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The term “sugar” can be used to either refer specifically to sucrose or it can be used generally to refer to all simple sugars (lactose, glucose, fructose, galactose, sucrose, etc.).
Liquid or paste that is produced when cacao (cocoa) nibs are finely ground. As defined by the U.S. Food and Drug Administration (U.S. FDA), it must contain between 50%-60% (by weight) cocoa butter (cacao fat), and may also be called unsweetened chocolate, baking chocolate, bitter chocolate, or chocolate liquor. It does not contain alcohol.
Small, oval nuts that grow inside the fruit on the almond tree. Almonds can be eaten in many different ways, such as roasted and salted, and can even be ground into flour or churned into almond butter.
The naturally occurring fat obtained from cacao (cocoa) beans either before or after roasting. Cocoa butter is a unique vegetable fat extracted from cacao (cocoa) beans or chocolate liquor. Its unique fatty acid composition, including palmitic, stearic, oleic and linolenic acids, provides the pleasant mouth-feel and flavor release of chocolate products.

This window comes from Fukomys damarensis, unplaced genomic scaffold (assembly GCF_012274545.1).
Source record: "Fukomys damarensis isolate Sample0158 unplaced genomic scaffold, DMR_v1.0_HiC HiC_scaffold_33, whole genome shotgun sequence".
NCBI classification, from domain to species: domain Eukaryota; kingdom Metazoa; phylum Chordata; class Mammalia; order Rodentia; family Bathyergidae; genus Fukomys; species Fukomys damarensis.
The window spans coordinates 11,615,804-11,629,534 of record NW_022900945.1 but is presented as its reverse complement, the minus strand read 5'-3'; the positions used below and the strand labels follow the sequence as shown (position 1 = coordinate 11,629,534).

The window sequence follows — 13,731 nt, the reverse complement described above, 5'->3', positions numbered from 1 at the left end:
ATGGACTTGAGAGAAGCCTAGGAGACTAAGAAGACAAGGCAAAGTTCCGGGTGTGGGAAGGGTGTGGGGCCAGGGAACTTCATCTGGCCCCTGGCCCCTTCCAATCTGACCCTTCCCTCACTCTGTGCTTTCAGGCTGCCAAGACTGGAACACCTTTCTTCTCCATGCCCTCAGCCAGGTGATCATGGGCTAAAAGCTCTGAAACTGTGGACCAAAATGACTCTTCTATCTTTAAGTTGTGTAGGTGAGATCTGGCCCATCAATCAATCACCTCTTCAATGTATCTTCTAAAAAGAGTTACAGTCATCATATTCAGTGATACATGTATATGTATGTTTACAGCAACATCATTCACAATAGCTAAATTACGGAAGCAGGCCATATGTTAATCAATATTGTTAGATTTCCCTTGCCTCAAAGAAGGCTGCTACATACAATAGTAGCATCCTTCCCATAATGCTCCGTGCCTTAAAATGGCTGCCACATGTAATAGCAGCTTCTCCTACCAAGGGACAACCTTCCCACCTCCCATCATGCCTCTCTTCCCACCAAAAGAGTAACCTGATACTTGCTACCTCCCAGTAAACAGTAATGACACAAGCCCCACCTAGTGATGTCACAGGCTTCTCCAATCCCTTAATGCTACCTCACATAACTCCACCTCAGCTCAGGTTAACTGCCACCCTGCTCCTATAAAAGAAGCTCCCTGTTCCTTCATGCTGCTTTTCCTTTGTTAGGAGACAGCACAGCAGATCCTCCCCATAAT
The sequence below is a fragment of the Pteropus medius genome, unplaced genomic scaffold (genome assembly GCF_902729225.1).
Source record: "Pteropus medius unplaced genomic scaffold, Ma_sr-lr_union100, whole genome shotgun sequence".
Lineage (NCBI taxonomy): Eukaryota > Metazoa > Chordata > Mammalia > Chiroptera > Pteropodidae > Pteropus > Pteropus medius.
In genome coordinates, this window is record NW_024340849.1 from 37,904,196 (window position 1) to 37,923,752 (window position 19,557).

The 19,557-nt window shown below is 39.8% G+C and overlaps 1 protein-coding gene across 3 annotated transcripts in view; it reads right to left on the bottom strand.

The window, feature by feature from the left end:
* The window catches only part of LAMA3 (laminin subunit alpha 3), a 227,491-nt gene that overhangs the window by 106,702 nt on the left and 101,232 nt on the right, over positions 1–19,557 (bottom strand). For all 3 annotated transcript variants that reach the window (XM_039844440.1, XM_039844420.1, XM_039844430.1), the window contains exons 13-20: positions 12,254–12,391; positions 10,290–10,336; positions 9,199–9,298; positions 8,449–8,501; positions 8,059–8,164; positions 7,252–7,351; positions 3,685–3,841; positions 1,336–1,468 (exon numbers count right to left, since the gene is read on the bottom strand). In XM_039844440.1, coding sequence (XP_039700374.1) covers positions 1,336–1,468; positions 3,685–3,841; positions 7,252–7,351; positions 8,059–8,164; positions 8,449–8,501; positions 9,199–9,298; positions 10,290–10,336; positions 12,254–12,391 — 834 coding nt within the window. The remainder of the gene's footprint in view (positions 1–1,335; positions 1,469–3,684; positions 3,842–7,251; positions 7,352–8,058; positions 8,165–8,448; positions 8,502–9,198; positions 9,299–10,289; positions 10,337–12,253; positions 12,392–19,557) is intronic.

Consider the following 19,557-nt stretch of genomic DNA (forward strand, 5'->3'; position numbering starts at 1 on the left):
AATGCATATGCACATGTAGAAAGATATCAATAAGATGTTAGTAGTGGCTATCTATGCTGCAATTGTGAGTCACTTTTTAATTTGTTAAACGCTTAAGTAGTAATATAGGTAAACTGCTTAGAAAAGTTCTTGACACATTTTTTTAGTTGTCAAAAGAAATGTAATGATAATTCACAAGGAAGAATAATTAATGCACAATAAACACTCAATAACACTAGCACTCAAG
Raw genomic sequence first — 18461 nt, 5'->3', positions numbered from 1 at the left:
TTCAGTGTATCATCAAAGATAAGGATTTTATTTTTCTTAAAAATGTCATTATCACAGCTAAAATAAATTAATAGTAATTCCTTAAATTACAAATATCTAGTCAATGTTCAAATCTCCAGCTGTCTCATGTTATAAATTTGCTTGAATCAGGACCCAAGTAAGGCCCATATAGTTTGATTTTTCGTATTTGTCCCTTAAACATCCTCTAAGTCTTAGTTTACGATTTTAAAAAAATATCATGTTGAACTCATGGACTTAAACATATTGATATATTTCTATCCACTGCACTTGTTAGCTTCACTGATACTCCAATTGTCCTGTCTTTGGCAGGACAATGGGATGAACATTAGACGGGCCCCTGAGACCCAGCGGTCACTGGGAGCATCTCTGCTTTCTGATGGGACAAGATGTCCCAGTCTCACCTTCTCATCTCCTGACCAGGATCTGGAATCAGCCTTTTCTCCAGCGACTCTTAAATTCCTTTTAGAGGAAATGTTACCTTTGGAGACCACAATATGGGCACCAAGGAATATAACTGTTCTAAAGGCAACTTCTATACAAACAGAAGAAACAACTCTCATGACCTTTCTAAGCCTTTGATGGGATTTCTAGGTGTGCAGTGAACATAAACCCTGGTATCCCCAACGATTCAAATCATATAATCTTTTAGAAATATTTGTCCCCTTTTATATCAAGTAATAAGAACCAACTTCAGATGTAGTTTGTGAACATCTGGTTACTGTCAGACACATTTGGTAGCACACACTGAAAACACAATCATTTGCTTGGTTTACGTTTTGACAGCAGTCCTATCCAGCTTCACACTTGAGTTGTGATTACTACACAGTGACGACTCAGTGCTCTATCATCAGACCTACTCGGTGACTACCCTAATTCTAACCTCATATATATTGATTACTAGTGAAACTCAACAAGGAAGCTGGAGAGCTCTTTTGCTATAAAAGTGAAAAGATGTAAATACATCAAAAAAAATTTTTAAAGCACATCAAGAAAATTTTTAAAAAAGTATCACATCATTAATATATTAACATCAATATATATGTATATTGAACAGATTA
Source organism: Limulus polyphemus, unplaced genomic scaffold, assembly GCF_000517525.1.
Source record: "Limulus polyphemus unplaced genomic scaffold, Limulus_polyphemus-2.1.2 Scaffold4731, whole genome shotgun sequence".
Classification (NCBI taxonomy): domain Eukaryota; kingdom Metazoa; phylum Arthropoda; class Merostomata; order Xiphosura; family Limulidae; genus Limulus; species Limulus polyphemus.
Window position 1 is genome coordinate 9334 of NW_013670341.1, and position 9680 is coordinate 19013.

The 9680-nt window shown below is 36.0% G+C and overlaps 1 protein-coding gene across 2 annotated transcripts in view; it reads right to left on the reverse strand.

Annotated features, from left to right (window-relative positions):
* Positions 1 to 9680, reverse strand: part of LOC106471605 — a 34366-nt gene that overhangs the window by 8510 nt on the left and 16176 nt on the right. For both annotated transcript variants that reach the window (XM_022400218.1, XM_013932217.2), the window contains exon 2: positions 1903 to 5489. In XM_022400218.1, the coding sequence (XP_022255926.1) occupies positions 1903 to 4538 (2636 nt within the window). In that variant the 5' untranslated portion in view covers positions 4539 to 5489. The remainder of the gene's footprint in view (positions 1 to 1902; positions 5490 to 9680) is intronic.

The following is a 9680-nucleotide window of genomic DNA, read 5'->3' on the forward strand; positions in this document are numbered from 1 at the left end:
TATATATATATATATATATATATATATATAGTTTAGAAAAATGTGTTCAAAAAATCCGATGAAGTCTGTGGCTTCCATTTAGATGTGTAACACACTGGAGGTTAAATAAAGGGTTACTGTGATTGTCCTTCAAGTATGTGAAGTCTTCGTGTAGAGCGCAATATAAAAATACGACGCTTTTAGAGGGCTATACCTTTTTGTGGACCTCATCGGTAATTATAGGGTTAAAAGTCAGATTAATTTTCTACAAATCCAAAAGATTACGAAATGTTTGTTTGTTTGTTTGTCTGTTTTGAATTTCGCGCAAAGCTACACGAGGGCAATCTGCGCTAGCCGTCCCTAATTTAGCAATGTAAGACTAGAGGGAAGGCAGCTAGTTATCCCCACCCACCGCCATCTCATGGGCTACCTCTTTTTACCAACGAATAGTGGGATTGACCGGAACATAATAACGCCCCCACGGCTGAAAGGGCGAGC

Oil that is obtained from sunflower seeds.
Cocoa powder that has been treated with alkalizing agents to reduce the bitter flavor, resulting in a milder tasting cocoa when compared to cocoa powder. Also known as Dutched Cocoa.
The fat that occurs naturally in milk. Also referred to as butter fat.
A solid or semi-solid dairy product created by churning cream. Often used as a spread or in cooking and baking. Also called butter.
A substance found in the oil component of certain plants and eggs that acts as an emulsifier, to prevent ingredients from separating. Sources of lecithin include soy (soya), rice, sunflower, and eggs.
A natural flavor enhancer and preservative. Also known as table salt or sodium chloride.
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